Beinn Sgulaird - 937m
Beinn Sgulaird North Top - 909m

Monday 28th December 2009

Weather/Conditions: Very cold, somewhere way below 0˚C. Sunny to start out with, then cloudy. Got dark on descent and arrived back at the cars in darkness.
Distance/Ascent/Time: 8.5km / 930m / 6h 40m
Accompanying: Michael Coffield, Kevin McKeown

It was a cold start to day and especially cold when trying to sleep in the back of a van when outside it's -15˚C. I was already awake when my alarm went at 8am so, Michael and I got up and fired up the stoves in the back of the van. You shouldn't operate stoves in enclosed spaces but we're still alive, so it was fine. The stoves warmed the van until it wasn't bone chillingly cold anymore and we had a great breakfast of Lorne Sausage, bacon and spaghetti. While it wasn't luxurious, any heat was welcome having froze in the dark for eight hours.

Today's plan was Beinn Sgulaird above Glen Creran with Kevin McKeown who was driving up in the morning. Similar to yesterday's mountain Beinn a' Bheithir, I'd already climbed Sgulaird a month previously. I don't intend to repeat it all the time, but today I didn't mind. It was beautiful day when we opened the van door, snow covered peaks rising into a blue sky. The mountains looked great and Kevin McK arrived as were firing back to life.

Beinn Sgulaird

So we set off and got ourselves ready (helped push one of the locals cars out of the ice) then headed off from Elleric across the valley towards Beinn Sgulaird. We crossed the river then headed upwards in a direct line, unlike the previous months strategy of trying to find a path up and going off-route instead. The hills looked wonderful but it wasn't to last as thicker cloud rolled in. The snow was deep too and of the same powdery consistency as yesterday. It made for hard walking. It was getting late in the day.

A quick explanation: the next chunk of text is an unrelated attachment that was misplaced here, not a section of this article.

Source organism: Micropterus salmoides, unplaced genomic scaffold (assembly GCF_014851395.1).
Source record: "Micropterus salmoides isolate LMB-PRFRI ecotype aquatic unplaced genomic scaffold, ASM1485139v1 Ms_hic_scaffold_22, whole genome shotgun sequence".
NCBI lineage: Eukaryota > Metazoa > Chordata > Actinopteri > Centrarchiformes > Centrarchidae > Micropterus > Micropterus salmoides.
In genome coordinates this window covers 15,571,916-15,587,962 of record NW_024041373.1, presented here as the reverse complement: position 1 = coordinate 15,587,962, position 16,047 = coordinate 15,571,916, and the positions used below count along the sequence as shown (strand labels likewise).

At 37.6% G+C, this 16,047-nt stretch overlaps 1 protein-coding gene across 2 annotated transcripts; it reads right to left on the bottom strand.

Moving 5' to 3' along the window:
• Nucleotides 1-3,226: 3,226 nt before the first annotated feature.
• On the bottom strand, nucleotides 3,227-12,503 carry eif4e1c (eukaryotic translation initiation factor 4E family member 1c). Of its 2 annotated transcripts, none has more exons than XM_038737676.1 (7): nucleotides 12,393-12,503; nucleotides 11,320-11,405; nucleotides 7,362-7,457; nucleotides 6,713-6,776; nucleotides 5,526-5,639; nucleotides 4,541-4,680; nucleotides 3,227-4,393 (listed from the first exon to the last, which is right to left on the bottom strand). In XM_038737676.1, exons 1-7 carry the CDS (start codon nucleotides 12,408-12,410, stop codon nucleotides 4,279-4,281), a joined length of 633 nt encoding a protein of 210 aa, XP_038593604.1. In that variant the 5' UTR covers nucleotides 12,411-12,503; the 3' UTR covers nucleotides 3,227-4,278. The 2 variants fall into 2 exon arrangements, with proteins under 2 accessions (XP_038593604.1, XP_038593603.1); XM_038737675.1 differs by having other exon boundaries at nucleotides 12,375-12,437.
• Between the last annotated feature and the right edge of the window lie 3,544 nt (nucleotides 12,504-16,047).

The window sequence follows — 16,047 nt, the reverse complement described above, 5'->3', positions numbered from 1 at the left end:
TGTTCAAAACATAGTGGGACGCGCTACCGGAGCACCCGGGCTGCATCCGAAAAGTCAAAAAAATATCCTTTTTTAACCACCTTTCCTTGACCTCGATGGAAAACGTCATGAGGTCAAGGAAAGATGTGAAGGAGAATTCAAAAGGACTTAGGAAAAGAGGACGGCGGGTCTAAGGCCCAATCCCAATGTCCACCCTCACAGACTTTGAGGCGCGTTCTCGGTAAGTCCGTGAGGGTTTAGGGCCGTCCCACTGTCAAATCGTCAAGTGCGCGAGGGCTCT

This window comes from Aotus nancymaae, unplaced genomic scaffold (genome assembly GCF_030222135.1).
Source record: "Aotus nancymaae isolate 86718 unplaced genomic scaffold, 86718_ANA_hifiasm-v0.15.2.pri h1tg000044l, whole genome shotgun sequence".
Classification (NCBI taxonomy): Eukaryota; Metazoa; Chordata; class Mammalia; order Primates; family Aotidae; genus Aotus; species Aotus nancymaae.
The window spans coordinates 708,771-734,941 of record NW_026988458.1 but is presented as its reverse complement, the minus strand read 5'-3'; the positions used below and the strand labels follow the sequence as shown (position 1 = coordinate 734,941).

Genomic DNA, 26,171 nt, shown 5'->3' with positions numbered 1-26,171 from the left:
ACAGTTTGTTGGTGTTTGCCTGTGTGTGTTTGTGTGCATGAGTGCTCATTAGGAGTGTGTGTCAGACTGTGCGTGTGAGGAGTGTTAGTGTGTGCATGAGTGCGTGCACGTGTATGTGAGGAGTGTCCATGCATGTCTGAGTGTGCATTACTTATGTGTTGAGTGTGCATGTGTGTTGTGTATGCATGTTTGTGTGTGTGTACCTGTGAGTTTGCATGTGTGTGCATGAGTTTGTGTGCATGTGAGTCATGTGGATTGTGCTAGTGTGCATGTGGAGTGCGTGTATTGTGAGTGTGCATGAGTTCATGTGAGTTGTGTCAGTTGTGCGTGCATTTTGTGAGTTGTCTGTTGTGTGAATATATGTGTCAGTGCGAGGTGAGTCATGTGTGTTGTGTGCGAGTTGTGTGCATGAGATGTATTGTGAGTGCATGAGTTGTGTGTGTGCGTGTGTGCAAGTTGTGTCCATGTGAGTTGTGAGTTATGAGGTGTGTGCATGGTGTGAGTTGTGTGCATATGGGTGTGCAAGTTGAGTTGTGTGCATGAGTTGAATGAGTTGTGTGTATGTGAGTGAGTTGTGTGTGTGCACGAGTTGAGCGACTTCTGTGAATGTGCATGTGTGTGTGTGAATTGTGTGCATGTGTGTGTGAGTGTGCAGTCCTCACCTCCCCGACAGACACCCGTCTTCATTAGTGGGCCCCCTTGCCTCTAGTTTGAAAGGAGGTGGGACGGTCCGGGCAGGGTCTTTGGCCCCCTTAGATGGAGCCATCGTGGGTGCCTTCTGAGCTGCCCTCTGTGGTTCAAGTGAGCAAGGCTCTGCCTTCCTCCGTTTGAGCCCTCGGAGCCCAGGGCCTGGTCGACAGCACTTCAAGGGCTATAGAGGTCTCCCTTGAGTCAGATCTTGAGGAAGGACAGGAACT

Then at 600m Kevin McK. decided to turn around followed by Michael shortly afterwards. Sure, the going was tough and it was steep too but I couldn't let this mountain go. I didn't feel too tired thus far so headed on upwards, alone. It was then that it became extremely tough.

Tough Final Ascent

There was a combination of factors in this - for one I hadn't realised how far there was to go before we hit the top. The mountain is hugely foreshortened when seen from Elleric so it didn't quite hit home that there was another 300 vertical metres to go before the summit. I climbed into the small corrie beneath the summit, with Sgulaird's main summit on one side and north top on the other. I would head to the main summit first. The corrie was drifted over in many places and it was exhausting work. So instead, I climbed up onto the summit boulder field hoping that would make progress easier. It did, but only marginally. On larger slabs, I'd be shovelling the powder away then searching for purchase with an ice axe on blank rock. It was the only way to travel; the gaps between the boulders were drifted over.